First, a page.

Inside One of the FA's New Footballing 'City Hubs'
As part of the FA’s drive to improve footballing standards amongst English youngsters - and increase grassroots participation levels - a series of ‘City Hubs’ were put into development, and the first of them are now opening.
Around 30 hubs are planned for towns and cities across the country, which are all aimed at people who want to play football regularly in their own community. The state of the nation’s football facilities has led to declining technical skills and participation levels in the past, and this initiative is the FA’s attempt to reverse this alarming trend.
Breathing new life into Islington
One of the first to open was a £2.1 million hub in London’s Islington, and the early reviews suggest that it is going to be a big hit in the area.
In September 2015, former Arsenal player Liam Brady opened Islington’s new football hub, which was funded by grants from the FA Facilities Fund, Islington Council and the Premier League. This occasion marked a momentous moment in the history of English football, as it proved that elite clubs, the game’s governing bodies and local government are capable of working together for the good of the game.
An old football facility on Market Road was chosen as the site for the hub, ensuring that this project leaves both social and economic legacies, as well as a vital footballing legacy. And after just a few months, Islington has been given a gift that could change lives.
World class facilities
The borough’s new hub is home to two full-size, resurfaced 3G pitches - ensuring that the weather never again interrupts the development and enjoyment of local footballers. For training purposes, and for casual players in the local area, there are three new small-sided pitches, all of which have the very latest 3G artificial playing surfaces.
Islington’s hub has also been fitted out with top notch changing facilities - which can cater for up to six teams at a time. Players can enjoy exceptional shower facilities too, which should persuade many disenchanted players in the area to return to the game they left because of poor facilities.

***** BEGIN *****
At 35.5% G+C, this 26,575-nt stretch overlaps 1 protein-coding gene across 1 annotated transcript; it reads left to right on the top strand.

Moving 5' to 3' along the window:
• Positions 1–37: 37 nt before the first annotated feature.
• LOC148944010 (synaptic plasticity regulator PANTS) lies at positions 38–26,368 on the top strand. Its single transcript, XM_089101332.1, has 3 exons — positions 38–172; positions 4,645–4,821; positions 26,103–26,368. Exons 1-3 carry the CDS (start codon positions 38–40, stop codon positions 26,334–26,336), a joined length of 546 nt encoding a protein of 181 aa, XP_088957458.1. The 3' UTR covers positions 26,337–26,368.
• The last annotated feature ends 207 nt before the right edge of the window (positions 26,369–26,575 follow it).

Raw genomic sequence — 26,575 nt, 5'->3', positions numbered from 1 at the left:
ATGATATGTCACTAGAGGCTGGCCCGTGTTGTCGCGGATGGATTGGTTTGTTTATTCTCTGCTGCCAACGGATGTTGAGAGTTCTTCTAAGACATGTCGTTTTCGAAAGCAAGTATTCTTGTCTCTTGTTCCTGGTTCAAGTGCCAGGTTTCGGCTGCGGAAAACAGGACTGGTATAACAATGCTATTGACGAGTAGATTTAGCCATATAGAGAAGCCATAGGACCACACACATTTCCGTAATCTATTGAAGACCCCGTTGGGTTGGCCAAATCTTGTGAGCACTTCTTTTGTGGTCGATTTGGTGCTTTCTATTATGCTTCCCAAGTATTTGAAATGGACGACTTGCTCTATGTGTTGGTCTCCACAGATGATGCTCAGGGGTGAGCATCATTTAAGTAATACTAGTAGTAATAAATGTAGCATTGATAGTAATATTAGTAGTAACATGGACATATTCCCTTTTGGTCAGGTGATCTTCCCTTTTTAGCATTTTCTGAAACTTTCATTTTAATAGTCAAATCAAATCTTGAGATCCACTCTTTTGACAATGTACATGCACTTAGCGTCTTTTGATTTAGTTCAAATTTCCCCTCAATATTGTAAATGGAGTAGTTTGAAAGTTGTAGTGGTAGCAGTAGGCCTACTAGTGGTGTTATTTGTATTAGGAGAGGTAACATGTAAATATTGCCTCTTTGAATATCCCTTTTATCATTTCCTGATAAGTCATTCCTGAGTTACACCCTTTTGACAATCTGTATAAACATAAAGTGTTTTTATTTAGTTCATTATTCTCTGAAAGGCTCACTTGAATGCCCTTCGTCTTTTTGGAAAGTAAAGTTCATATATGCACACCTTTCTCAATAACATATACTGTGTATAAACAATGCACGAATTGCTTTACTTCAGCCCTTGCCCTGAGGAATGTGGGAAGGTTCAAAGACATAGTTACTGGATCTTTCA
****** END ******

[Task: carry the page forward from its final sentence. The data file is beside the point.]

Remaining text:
Coaches and administrators have also been catered for at the Islington hub. There are two separate rooms for officials, office space, storage areas for equipment and a meeting room. Coaches and administrators now have space to develop their tactics, meet with colleagues and run their clubs - something many in the game have never experienced before.
But this new hub isn’t just for players; it is for spectators too. People who want to watch football in their local community can do so in greatly improved spectator areas, which include raised walkways that run between each of the hub’s five main pitches.
Since the hub’s opening, it has gained a fantastic for hosting community football, and it has already become home to two of the area’s grassroots leagues: the Islington Midweek League and the Camden & Islington Youth League.
A successful collaboration between football and politics
It is hoped that regular football played in an environment conducive to development and player enjoyment will entice more young people to the game. While the 11v11 format is expected to grow in popularity throughout the borough, the small-sided pitches will act as a stepping stone for players and teams with ambitions of forming new 11-a-side clubs.
This footballing hub has been a much-needed success story for the FA and its National Game Strategy. Arsenal in the Community are to organise weekly training sessions and open-door events at the new facility. It is also hoped that local schools and youth associations will get involved too. Even the FA couldn’t have foreseen the tremendous social and footballing success the hub has delivered.
Although Market Road was the site of one of England’s first ever artificial pitches (first laid in 1972), it had become run down and in need of a major overhaul. In working to secure a £832,000 grant from the FA Facilities Fund and the Premier League, Islington Council has shown that local government and the elite of the game can work together for the good of grassroots football - and the communities it serves.